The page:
BLOG: Diversification – Selecting the right mix of assets

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Simply holding a range of different assets does not necessarily ensure a diversified portfolio, argues AXA's Richard Marwood.
BLOG: Diversification – Selecting the right mix of assets

If all investment decisions were perfect, diversification would be redundant. We would simply put all of our money into the asset class that we knew was going to perform best. In reality, however, even the most shrewd investor cannot possibly get this correct every single time.

Equities had an exceptional year in 2013 and are widely predicted to see good gains again in 2014, as the global recovery has led to increased market optimism. However, geopolitical tension in some areas and slower-than-predicted growth in others has led to volatility in equity markets, whereas bond markets have shone brighter than expected so far this year. These short-term fluctuations highlight that the exact timing of market moves is ultimately unknown. Diversification, a cornerstone of modern portfolio theory, therefore has a distinct role to play: by holding a varied mix of assets an investor will, in theory, always have exposure to some winners – the good offsetting the bad – thereby spreading the overall risk.

A multi-asset investment approach offers the potential for ‘smoother’ long-term investment returns, regardless of the market conditions. However, simply holding a range of different assets does not necessarily ensure a diversified portfolio. If the asset classes held are highly correlated and react similarly to certain market conditions, the diversification impact is not only minimal, but the risk is potentially magnified. Assets within a truly diversified portfolio will therefore have low, or even inverse, performance correlation to optimise the balance between performance and risk. Studies have shown that a fund’s allocation to different assets – rather than the choice of securities within an asset class – has the largest impact on long-term performance. Selecting the right mix of assets, in the right proportions, should therefore form the key task of a multi-asset manager.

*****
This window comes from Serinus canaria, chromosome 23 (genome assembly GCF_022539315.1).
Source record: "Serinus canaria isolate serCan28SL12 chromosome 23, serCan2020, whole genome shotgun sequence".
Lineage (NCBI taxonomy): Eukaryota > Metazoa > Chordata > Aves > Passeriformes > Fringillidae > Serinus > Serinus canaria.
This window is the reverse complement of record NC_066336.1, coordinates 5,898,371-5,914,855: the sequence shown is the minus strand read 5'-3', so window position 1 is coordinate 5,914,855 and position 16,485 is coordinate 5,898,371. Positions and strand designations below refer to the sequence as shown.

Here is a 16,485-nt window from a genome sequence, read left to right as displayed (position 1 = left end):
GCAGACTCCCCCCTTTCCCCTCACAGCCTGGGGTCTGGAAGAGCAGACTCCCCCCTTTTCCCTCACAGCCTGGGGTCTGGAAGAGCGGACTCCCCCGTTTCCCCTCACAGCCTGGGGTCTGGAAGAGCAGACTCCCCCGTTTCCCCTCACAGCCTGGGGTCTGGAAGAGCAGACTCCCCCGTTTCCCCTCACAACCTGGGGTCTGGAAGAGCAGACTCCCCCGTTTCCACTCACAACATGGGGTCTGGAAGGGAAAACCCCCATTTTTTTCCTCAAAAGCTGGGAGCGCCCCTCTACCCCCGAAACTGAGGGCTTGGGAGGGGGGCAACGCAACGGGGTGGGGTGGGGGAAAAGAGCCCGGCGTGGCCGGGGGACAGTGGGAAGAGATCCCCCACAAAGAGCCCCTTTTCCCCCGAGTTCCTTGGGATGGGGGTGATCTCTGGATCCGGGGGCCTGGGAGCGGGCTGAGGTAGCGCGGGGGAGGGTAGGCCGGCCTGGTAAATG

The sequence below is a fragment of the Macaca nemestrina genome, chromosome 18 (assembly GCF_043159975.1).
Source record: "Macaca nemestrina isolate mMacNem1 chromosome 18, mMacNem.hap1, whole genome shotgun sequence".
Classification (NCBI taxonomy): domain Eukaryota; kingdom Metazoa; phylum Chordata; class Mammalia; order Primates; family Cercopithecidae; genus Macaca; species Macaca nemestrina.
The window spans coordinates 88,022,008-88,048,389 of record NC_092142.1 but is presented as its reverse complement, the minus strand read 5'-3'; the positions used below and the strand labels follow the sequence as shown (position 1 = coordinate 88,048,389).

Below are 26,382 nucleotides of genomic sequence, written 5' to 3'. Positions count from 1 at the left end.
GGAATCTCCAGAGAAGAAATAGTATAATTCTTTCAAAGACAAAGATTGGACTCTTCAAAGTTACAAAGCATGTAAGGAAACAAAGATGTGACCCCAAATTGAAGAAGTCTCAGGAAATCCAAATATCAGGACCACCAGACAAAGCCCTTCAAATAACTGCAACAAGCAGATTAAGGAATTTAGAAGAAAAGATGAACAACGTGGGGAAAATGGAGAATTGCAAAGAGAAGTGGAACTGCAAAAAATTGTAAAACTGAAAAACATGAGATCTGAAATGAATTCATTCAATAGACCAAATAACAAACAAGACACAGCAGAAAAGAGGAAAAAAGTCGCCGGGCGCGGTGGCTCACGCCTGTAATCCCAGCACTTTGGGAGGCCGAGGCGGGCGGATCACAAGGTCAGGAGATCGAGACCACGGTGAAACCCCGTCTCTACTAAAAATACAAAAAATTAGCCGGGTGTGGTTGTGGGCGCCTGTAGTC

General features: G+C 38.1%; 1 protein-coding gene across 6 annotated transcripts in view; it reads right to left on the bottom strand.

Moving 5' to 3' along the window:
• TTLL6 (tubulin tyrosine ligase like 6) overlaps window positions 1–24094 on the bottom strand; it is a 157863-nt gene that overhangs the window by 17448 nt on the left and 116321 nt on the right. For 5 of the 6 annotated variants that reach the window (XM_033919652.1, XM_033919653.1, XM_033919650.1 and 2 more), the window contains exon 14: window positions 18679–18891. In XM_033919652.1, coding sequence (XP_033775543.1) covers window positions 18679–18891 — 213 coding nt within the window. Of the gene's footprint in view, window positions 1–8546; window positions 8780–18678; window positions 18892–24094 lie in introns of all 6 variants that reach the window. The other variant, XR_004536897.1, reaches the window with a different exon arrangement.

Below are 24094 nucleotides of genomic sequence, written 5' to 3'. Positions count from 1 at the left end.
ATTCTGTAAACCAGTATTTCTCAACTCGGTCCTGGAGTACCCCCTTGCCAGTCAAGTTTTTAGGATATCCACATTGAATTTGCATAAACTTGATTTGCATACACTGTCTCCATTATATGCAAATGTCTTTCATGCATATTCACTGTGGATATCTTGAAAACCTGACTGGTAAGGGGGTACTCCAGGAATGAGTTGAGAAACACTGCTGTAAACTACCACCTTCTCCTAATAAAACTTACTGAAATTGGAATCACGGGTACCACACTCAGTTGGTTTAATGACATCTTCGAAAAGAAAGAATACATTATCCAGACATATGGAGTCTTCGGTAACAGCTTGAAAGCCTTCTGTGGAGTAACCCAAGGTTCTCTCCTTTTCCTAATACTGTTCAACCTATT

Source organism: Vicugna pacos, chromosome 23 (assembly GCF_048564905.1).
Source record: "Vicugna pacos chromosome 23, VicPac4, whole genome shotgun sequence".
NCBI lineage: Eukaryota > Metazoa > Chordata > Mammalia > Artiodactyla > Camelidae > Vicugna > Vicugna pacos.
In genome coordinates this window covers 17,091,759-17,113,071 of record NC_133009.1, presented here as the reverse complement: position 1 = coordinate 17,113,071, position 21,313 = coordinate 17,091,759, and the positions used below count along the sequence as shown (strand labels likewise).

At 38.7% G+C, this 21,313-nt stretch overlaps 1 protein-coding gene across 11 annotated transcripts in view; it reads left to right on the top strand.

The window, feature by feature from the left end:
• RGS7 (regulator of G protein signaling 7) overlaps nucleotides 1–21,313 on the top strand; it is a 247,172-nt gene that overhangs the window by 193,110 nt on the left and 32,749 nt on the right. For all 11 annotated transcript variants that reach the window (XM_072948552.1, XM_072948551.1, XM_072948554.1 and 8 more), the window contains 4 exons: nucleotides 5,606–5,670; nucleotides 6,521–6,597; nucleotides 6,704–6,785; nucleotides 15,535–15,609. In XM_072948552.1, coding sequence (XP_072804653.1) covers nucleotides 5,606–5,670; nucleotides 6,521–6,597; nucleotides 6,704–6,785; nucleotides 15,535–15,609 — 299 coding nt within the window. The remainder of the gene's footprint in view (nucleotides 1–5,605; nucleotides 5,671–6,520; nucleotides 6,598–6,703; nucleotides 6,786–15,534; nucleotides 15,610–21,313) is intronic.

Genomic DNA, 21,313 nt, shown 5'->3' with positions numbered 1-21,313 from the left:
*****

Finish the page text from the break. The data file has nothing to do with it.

Another important distinction to make is that between real and nominal assets. Real assets, which should offer returns above inflation, include equities, inflation-linked bonds, real estate and, arguably, commodities. Nominal assets on the other hand, such as cash and ordinary bonds, face an erosion of value in inflationary environments. Given that most investors are looking to maintain, or increase, their long-term purchasing power, investment returns need to match, or exceed, the rate of inflation. In the current environment, equity yields are sufficiently high to provide a real source of income. Index-linked gilt yields are lower, but their RPI-linked income and redemption payments offer protection against any upward lurch in inflation, as seen in this month’s UK figures. Furthermore, as fixed income assets, their low correlation with equities can smooth volatility when held alongside each other in a portfolio.

Given the current market environment, the arguments for multi-asset diversification remain convincing, provided assets within a portfolio have low correlations and are truly diversified.

Richard Marwood manages the AXA Distribution Fund.

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